state, and local stakeholders—to coordinate security efforts and equip state employees with the education
and training necessary to understand their specific roles and responsibilities in protecting citizens information
and maintaining the highest ethical standards.
Media headlines in recent years have shown a spike in high-impact cyber incidents in U.S. states—which
have attracted broad public and legislative attention—and as a result, governors in affected states have
had to respond quickly to restore public trust.
Others have taken note and started to focus on improving
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their state’s cybersecurity posture, finding creative ways to turn cybersecurity challenges into business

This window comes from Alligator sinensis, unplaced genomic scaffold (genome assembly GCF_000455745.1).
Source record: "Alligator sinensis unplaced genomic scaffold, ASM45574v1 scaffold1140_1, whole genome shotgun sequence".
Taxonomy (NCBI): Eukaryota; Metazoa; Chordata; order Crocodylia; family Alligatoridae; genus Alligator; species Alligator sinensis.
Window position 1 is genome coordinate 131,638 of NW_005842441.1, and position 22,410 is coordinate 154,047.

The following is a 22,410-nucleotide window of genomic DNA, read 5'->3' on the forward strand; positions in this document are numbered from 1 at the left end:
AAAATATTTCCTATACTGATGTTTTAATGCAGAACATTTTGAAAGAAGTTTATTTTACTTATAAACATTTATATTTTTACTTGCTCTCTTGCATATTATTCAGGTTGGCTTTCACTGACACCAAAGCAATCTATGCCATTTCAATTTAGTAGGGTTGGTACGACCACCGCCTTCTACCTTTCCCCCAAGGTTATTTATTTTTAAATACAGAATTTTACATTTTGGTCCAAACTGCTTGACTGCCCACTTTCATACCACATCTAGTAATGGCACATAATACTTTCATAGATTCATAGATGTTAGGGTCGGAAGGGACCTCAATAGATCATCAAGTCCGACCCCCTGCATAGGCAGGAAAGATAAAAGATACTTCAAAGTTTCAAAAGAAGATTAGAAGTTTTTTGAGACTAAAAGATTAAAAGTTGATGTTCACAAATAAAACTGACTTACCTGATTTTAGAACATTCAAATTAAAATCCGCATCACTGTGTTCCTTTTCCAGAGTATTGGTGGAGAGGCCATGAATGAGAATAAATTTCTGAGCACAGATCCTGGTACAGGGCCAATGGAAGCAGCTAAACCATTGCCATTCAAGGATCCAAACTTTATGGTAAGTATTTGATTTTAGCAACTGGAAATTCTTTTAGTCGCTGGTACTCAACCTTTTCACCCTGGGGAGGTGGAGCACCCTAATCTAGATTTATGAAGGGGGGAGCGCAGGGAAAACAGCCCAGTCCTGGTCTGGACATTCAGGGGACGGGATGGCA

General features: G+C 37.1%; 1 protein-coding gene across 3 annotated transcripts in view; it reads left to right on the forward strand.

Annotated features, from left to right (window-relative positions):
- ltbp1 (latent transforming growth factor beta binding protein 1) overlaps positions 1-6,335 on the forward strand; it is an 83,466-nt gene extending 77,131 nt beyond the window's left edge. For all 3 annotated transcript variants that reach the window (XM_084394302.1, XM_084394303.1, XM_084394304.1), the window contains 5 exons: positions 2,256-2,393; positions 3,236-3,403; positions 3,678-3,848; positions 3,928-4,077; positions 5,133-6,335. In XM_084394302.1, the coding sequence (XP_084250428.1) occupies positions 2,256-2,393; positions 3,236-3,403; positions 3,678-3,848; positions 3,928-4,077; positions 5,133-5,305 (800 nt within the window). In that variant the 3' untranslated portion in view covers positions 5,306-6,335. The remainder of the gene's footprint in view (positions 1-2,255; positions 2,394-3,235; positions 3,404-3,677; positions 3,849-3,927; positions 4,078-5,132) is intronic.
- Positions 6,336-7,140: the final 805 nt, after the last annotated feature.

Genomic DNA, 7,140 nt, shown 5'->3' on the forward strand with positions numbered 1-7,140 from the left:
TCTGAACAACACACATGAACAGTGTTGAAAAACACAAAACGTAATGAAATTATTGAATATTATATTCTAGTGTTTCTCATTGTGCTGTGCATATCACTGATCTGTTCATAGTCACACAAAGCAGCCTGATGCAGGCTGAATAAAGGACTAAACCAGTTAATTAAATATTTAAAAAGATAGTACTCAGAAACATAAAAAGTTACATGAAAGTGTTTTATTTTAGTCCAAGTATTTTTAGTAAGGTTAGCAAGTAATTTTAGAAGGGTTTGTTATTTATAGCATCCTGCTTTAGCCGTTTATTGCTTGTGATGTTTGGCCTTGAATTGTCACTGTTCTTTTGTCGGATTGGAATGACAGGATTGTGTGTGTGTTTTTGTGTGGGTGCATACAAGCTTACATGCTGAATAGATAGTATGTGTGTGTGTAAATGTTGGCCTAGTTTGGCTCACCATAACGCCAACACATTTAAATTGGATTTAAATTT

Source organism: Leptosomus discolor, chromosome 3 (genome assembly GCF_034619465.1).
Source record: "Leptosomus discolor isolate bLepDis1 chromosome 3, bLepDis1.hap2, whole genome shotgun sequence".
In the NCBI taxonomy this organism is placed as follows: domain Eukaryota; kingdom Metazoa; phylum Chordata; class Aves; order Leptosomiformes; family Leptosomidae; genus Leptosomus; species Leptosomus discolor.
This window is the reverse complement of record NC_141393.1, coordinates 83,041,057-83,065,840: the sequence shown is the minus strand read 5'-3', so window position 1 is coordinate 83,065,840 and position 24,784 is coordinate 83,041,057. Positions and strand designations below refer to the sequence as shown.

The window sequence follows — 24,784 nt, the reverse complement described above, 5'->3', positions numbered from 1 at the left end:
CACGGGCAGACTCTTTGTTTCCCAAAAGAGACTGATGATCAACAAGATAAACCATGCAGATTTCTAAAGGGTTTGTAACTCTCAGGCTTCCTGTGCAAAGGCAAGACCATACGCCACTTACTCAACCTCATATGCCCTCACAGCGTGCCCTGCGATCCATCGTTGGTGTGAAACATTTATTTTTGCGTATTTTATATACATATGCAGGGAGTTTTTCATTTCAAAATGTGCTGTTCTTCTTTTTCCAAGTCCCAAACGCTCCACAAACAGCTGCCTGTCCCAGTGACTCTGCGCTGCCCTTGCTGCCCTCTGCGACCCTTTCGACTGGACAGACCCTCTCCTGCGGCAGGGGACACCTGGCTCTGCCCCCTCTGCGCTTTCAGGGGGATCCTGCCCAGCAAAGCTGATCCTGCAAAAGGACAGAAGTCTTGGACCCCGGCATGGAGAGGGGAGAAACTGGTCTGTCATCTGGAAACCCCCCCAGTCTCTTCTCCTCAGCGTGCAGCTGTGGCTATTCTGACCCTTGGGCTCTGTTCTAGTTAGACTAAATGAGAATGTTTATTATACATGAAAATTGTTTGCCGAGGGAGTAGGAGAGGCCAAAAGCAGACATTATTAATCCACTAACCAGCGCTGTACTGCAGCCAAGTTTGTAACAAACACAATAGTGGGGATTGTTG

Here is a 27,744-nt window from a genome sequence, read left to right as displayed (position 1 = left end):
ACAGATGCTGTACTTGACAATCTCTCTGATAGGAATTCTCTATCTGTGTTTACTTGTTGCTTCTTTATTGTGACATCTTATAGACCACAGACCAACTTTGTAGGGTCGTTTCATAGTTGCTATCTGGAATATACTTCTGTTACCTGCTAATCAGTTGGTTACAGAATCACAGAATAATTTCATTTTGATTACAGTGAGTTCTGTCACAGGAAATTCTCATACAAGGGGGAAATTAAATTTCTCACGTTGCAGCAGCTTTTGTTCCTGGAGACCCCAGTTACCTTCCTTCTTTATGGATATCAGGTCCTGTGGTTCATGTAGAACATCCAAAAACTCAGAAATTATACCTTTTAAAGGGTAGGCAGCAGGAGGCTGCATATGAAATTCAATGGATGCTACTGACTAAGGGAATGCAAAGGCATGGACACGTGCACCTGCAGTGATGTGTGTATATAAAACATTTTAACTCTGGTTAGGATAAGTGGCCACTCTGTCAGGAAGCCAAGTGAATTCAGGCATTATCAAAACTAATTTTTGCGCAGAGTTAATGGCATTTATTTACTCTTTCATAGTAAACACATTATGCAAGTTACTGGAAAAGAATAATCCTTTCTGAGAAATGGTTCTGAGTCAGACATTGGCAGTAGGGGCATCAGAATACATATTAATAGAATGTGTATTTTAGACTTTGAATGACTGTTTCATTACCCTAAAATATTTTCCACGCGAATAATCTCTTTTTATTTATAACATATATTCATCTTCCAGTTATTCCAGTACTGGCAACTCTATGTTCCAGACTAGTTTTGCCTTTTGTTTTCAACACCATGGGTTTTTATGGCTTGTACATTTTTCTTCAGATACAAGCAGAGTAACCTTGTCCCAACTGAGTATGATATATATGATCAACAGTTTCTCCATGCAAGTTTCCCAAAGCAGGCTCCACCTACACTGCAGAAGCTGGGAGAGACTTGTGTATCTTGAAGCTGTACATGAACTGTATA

opportunities, and attracting the right talent to their states. In 2011, for example, Michigan Governor Rick
Snyder launched the Michigan Cyber Initiative, a blueprint for protecting Michigan’s cybersecurity ecosystem
and making his state a top location for the cybersecurity industry. The same year, former Maryland Governor
Martin O’Malley approved the establishment of the Maryland Commission on Cybersecurity Innovation and
Excellence and harged it with developing comprehensive, coordinated, and rapid response strategies to
help protect the state from cyber incidents and to promote cyber innovation and job creation. Since then,
six other states—California, Idaho, North Dakota, Rhode Island, Virginia, and Texas—have followed suit
and established state specific cybersecurity commissions, councils, or task forces assigned with assessing
cybersecurity infrastructure and activities within the state, recommending ways to enhance the resiliency